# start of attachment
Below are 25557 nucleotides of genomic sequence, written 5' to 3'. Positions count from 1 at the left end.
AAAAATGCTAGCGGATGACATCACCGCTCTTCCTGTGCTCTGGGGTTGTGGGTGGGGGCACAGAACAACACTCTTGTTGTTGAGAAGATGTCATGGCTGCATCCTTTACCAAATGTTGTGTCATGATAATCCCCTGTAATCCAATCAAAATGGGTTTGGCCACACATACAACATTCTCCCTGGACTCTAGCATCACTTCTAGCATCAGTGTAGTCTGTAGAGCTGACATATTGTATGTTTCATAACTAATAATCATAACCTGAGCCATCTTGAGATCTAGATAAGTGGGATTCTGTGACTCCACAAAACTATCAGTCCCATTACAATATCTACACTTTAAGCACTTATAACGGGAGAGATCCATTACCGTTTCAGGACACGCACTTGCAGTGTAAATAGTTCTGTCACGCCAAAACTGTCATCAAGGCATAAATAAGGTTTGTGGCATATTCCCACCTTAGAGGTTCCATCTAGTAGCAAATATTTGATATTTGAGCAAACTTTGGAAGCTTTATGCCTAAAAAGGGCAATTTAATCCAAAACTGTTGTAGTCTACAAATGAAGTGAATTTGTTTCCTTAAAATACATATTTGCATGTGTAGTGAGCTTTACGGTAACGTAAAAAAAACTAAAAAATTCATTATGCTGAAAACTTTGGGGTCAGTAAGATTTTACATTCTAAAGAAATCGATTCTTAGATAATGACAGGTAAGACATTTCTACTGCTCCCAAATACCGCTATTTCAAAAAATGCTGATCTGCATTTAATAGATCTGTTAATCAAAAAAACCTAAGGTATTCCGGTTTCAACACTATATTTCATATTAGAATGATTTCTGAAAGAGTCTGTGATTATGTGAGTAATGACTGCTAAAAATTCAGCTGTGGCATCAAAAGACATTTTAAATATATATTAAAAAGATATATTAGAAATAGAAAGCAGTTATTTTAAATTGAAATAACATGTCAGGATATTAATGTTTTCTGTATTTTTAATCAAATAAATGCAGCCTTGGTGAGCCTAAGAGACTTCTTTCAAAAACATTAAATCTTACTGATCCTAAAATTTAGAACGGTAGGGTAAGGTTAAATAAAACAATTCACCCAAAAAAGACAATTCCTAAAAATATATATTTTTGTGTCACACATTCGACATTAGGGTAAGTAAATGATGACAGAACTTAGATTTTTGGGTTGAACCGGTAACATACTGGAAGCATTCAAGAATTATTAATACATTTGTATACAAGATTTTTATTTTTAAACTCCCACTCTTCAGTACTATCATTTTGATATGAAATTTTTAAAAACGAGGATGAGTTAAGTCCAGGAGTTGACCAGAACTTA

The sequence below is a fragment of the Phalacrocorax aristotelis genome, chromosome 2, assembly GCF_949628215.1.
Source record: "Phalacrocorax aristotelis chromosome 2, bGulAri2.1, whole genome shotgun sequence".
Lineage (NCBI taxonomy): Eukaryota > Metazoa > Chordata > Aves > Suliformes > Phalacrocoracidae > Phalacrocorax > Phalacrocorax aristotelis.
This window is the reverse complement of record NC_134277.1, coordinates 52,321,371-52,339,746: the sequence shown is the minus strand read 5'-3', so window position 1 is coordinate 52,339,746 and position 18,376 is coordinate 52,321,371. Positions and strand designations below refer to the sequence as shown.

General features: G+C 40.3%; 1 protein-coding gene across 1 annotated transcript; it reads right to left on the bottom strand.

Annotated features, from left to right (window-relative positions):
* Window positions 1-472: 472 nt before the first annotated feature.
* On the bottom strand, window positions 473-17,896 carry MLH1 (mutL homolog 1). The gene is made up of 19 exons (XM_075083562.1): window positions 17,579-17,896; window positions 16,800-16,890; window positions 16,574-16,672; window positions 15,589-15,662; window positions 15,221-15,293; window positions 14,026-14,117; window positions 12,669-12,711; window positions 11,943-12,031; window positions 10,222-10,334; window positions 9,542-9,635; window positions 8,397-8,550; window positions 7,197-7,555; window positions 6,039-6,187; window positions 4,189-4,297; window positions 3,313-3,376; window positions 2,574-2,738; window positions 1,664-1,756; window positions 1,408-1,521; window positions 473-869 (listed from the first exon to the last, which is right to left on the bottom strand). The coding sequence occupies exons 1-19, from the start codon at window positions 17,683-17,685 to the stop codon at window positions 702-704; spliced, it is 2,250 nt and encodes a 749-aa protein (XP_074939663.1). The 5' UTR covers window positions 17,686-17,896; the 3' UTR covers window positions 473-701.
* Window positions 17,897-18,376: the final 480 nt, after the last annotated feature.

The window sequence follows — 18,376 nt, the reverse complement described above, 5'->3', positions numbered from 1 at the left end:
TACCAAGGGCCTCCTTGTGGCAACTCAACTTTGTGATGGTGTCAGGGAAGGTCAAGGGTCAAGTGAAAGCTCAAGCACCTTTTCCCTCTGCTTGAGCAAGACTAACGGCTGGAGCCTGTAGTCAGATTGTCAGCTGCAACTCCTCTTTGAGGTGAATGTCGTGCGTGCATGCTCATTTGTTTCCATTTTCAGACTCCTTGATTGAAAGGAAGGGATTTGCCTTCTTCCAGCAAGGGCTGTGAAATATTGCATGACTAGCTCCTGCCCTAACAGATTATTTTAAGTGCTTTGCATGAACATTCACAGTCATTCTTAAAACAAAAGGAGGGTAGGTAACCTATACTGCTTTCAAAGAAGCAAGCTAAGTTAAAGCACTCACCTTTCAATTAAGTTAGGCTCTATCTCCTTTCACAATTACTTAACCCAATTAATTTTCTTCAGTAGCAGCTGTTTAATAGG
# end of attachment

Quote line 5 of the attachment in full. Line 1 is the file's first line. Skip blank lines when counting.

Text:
Lineage (NCBI taxonomy): Eukaryota > Metazoa > Chordata > Aves > Suliformes > Phalacrocoracidae > Phalacrocorax > Phalacrocorax aristotelis.